I was going to write a lengthy post on how I think that we give Google too much information, and that we trust them far too much. They are, after all, a for-profit enterprise. They have motivations just like any other enterprise, despite their alleged "do no evil" mantra. Add in the flawed perspective of their chief exec with his statement that "If you have something that you don't want anyone to know, maybe you shouldn't be doing it in the first place." (see here for more on that)

However, rather than waste a lot of bandwidth, allow me to just point you a recent Rich Mogull post that pretty much sums things up.
Securosis: Google, Privacy, and You

I've been saying it for a while now... IBM was the "bad guy" until Microsoft displaced them... Microsoft has been the "bad guy" for quite a while now, but they're quickly being displaced as well... Google is the new boogie man, and for very good reason. They have too much information, too much control, and they've asked us to have too much faith in their willingness to put "good intentions" over "profit." As with any enterprise, we should always look at the profit motive behind key decisions - whether it be turning HTTPS on by default for GMail, or threatening to withdraw completely from China.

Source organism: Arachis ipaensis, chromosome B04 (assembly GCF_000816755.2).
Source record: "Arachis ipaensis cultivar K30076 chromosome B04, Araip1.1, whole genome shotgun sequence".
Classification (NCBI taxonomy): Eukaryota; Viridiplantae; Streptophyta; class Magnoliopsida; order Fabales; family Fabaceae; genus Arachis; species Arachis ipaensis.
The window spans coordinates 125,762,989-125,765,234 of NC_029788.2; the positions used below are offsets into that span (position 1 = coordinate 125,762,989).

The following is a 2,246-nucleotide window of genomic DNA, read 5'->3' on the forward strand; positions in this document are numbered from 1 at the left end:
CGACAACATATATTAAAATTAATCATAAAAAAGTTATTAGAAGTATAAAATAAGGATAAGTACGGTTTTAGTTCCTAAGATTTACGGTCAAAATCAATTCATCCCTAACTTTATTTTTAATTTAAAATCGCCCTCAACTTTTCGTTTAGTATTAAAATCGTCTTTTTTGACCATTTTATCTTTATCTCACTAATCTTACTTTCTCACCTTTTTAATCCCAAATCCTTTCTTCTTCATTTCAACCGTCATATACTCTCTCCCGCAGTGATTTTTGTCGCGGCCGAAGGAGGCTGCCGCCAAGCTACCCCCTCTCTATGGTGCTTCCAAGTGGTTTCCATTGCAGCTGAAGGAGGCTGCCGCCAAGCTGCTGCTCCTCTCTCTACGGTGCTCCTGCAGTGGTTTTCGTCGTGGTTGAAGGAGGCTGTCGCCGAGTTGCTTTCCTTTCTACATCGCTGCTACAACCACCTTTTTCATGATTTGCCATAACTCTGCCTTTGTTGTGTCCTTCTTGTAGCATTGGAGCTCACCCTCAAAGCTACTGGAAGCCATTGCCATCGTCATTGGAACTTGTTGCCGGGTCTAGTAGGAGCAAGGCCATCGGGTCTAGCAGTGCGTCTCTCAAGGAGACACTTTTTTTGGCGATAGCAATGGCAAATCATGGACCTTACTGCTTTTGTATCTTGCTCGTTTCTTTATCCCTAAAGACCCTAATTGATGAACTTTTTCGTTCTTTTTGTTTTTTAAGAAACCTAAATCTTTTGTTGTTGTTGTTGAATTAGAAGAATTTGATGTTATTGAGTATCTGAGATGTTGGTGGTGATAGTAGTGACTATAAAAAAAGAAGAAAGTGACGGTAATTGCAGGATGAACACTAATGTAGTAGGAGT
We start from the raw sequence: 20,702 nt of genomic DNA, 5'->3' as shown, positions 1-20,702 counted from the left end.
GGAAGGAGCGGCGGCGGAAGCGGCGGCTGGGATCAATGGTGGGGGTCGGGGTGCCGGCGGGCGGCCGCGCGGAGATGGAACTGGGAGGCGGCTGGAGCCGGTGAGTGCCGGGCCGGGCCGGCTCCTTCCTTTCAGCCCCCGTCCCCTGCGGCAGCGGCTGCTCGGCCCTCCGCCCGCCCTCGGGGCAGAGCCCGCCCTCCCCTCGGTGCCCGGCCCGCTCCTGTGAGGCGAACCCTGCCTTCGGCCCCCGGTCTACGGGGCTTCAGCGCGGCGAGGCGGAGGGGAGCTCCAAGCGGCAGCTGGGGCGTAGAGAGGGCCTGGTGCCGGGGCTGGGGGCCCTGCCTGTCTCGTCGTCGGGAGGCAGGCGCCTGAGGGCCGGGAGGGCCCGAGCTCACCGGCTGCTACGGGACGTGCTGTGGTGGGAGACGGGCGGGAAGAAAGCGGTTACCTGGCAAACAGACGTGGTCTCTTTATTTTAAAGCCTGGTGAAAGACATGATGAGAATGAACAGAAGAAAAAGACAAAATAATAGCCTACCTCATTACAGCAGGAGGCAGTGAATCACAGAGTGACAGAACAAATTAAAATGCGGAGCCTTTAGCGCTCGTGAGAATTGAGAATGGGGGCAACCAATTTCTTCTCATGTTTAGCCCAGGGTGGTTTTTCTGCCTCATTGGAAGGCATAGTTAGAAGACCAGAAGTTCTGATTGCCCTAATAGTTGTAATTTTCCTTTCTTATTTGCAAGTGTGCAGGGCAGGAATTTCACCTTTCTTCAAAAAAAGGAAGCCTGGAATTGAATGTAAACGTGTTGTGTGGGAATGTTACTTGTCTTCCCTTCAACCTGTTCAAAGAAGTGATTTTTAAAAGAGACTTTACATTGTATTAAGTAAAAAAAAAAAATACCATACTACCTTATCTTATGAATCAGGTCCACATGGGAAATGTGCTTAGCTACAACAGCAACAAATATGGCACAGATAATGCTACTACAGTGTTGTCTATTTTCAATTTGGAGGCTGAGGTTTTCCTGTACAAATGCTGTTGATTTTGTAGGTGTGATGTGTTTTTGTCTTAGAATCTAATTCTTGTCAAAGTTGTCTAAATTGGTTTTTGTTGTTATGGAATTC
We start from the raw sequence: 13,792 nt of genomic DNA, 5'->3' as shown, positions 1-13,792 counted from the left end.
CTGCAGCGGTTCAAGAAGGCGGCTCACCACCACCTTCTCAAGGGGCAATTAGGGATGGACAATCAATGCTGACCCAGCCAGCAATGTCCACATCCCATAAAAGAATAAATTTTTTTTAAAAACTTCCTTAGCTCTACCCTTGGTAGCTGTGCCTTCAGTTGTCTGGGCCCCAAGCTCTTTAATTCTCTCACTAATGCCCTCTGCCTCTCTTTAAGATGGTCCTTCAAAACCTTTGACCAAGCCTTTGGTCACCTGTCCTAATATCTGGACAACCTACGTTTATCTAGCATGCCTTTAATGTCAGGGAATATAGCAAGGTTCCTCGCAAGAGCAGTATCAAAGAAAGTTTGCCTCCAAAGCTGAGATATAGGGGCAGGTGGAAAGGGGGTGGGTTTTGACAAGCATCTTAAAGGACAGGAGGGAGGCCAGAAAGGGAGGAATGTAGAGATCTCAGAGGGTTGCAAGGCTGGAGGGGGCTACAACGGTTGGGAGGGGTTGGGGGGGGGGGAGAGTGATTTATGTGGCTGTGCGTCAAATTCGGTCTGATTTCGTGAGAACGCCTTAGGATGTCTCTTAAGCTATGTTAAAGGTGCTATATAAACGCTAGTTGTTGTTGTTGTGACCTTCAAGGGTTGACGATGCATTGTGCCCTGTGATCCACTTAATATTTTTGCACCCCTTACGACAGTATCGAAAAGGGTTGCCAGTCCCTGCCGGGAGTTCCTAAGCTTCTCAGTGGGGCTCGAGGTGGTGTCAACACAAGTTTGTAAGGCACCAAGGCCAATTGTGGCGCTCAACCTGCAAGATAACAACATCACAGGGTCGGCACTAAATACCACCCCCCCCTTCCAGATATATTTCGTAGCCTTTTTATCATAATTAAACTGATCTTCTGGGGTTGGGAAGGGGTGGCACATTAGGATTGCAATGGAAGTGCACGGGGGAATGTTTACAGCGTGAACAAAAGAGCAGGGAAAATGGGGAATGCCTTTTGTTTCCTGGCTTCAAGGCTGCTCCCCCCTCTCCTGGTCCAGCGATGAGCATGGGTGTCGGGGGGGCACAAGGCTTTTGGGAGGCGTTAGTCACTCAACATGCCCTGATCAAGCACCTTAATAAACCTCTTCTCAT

Just sayin', fwiw.

DIRECTV's Billing System of Doom


Help me out, folks, cuz I'm at a loss here... I think there's something seriously wrong with DIRECTV's billing system... or maybe it's billing systems? The past couple months I received summary statements by email that said I owed $0.00. This was great - free TV, who wouldn't like that? So, just to be sure, I go online, and sure enough, the online statements say that I owe $0.00.

Then I get my credit card bill (yeah yeah misconfigured payment method sue me - actually, check that, it wasn't my fault, but anyway)... I have charges for the months of Nov and Dec - the very same months where the statements said I owed $0.00. ?!?!?!?!?! So, I start digging further and I find that, yes, the statements do in fact reflect a payment made in conjunction with the billing cycle. As a matter of fact, it turns out that the reason my bills said I owed $0.00 was because they were charging me on the same day that the statements were generated, which meant that my summary would zero out even though I'd just made a payment.

Newark Breach Hype to Hysteria